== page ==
Creation Crate classroom: lesson 1
Congratulations, you have taken the first step to learning how to create electrical circuits and control them using an Arduino Microcontroller. Creation Crate projects have been designed and tested by our developers and provide teachers with hands-on learning activities for students which reinforce core competencies and help them acquire a basic understanding of computer programming and hardware construction. These activities can be used as a starting point for younger students, or as supplemental material to existing lesson plans. Each kit contains all the components needed to build the electronic circuitry (hardware) and the basic code for students to input into the Arduino programming platform. Students will need access to a computer with Internet capabilities to download the Arduino software.
Each lesson can be used as a stand-alone activity, or as a complete unit providing exciting challenges for students to build a knowledge base of computer coding, and apply understanding of the construction and programming process to additional learning opportunities. Creation Crate activities are suited for both independent learning and collaborative groups depending upon your classroom configuration or student needs.
Arduino is a microcontroller that allows a person to connect input and output devices to the board and write programs that can make the output device(s) perform certain tasks or functions based on the input(s). Anyone - children, hobbyists, artists, programmers - can start tinkering just following the step by step instructions of a kit, like Creation Crate, or sharing ideas online with other members of the Arduino community.
Students will learn how a basic circuit works.
In this lesson students will learn the following:
- How to be safe around low-voltage electrical currents.
- The names, definitions, symbols, and usage of basic electrical components.
- How to power an electrical circuit.
- How to use a breadboard for prototyping circuits.
- How to build a basic electrical circuit.
A basic circuit consists of a power source and a load. The load is something that is utilizing the power, like a light bulb or a motor. Before creating a circuit, it is a good idea to draw it first. This is called a circuit diagram or electronic schematic. The circuit diagram uses symbols to represent the different electrical components. Let’s light up an LED.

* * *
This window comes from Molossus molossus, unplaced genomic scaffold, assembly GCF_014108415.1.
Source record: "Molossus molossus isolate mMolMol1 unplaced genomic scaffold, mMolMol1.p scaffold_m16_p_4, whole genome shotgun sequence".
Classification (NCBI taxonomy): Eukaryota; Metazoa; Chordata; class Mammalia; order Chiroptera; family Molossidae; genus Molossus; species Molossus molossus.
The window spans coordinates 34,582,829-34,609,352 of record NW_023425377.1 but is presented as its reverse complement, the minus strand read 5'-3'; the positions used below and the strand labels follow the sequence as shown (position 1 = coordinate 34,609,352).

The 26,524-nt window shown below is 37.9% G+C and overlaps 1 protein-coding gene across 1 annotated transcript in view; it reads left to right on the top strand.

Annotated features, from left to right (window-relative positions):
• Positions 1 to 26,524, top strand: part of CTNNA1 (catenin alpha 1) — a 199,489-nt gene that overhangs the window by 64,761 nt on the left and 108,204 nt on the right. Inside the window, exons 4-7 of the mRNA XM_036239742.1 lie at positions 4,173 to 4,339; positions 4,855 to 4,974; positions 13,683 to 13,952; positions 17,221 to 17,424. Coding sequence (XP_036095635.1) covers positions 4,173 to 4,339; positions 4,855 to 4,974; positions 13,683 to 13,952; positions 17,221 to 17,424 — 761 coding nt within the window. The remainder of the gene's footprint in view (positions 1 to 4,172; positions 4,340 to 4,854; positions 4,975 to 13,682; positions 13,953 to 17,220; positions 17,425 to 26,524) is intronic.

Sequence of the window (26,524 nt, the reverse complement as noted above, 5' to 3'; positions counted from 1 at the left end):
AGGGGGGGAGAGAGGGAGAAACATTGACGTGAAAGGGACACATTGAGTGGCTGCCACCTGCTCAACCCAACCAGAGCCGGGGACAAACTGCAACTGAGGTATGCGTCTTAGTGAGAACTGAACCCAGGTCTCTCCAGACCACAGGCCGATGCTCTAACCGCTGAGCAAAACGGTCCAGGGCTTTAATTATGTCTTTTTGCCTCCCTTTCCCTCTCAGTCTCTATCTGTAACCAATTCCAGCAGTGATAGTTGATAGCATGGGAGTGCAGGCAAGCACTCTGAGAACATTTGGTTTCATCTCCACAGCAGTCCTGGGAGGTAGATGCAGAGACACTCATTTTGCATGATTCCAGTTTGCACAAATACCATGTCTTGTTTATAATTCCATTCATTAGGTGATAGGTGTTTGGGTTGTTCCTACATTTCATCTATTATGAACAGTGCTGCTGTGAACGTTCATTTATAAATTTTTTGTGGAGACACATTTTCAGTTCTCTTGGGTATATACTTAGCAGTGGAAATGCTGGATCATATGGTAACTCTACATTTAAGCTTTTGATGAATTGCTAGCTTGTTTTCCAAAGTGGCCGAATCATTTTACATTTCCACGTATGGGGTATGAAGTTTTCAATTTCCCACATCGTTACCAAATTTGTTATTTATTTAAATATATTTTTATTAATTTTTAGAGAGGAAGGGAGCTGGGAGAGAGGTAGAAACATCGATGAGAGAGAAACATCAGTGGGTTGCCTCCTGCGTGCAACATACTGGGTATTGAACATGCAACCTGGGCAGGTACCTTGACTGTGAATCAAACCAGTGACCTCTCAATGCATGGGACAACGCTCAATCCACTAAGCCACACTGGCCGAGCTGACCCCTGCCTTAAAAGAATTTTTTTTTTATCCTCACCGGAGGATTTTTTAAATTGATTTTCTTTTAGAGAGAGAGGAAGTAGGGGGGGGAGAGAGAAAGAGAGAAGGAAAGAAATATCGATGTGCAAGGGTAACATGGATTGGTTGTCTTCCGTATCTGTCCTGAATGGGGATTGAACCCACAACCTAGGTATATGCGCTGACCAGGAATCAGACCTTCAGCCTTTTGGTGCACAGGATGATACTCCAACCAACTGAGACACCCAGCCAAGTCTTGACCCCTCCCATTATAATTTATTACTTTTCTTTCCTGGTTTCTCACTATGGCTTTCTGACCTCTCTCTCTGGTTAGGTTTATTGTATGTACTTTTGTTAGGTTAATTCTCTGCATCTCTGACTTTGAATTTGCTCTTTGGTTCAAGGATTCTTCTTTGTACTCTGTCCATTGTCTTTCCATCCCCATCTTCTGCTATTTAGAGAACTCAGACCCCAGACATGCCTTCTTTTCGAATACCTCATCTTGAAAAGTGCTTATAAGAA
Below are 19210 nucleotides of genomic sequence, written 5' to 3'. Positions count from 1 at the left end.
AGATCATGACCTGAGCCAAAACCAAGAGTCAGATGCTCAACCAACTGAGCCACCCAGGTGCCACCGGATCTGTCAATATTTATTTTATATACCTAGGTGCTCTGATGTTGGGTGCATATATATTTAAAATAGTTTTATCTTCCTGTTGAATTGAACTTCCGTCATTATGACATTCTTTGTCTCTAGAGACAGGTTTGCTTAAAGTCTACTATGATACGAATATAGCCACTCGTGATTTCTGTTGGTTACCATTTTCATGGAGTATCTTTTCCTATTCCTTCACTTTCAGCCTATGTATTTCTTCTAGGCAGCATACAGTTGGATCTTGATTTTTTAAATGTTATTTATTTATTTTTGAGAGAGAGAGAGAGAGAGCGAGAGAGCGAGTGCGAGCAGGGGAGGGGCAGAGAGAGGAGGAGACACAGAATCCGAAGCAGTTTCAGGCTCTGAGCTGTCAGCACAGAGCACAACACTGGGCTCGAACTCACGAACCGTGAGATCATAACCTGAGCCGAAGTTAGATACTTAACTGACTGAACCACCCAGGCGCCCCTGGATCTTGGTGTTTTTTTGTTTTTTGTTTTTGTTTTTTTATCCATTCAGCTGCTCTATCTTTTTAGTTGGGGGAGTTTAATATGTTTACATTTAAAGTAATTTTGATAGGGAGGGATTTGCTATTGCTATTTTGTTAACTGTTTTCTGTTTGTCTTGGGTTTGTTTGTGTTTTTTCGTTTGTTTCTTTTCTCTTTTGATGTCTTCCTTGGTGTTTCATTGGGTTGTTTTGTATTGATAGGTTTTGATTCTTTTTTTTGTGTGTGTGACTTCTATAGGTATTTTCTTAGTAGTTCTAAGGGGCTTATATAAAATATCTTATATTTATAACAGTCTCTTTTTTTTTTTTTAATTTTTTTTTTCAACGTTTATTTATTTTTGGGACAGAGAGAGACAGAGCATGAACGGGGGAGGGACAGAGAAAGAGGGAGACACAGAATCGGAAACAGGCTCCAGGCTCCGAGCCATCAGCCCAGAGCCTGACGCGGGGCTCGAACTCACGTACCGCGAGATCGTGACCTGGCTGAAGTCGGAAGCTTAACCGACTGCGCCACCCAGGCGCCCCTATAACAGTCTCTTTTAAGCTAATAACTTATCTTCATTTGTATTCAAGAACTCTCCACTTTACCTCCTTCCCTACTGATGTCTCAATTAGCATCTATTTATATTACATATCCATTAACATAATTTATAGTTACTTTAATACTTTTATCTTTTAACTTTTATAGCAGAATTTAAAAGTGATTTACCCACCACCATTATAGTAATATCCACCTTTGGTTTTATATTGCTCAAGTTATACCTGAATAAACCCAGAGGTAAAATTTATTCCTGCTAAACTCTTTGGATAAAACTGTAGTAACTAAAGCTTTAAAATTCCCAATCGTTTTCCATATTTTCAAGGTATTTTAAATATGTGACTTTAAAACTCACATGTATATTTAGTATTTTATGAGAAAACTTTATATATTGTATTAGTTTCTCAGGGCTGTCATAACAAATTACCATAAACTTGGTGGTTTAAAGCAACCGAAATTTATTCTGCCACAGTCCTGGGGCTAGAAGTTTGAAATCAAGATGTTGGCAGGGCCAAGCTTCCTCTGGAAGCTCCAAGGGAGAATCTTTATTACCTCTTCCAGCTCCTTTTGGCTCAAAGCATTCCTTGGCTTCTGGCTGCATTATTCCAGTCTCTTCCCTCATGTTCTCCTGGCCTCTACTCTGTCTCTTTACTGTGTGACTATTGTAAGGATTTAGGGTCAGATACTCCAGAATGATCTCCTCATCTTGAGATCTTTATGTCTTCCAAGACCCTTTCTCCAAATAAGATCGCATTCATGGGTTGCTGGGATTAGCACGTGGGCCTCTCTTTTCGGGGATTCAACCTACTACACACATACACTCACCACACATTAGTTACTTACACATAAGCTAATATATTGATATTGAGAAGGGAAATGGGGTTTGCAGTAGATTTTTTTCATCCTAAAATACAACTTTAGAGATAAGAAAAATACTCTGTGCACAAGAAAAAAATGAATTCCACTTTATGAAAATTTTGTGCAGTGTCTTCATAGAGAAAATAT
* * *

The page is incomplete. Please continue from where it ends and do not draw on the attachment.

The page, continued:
In the example above we have a 9V power source that is providing a Direct Current (DC) to a Light Emitting Diode (LED). This is a closed circuit, meaning that there is nothing interrupting it along the way and there is full continuity.
Note that the triangle of the LED symbol is pointing in the direction of the current flow. Many electrical components are designed to only handle current flowing in one direction. Sometimes, if the polarity is reversed, the component will just not work and other times it will damage or destroy it. The positive side of the LED is called the Anode and the negative side is called the Cathode.
Also, when creating a circuit, it is important to understand the power needs of the load. Providing too much current may destroy the component; not enough current and it will not work properly. In this case, our LED cannot handle 9 Volts and will burn out instantly when the circuit is complete. One way to control the current traveling through the circuit is to use a resistor, which does exactly as the name implies and resists the flow of electricity. Let’s add one to our circuit.
You’ll notice that the resistor is on the negative side of the current flow in this diagram. The resistor can be placed on either side and will perform the same function. Furthermore, unlike the LED, the resistors we are using are axial-lead resistors which are non-bias, meaning it does not matter which direction you orient the leads to the flow of electricity.
Since we may not want the LED light to remain on all of the time, for the last component of our simple circuit we are going to add a switch. The switch is also non-bias and can be placed on either side of the current flow. It’s job is just to break the continuity of the circuit so the current cannot flow through it.
This completes our simple circuit and provides you with a starting point from which to build your Creation Crate projects. The projects will range in complexity. As you receive new projects throughout the year, you will be introduced to new components and concepts and build on this basic knowledge.
Alternating Current (AC) – An electric current that reverses direction in a circuit at regular intervals. This type of current is used to deliver electricity over long distances because it is more efficient and loses less energy as heat. The outlets in your home deliver AC power.
Direct Current (DC) – Electric current flowing in one direction only. This type of current is produced by sources such as batteries, solar cells, and dynamos.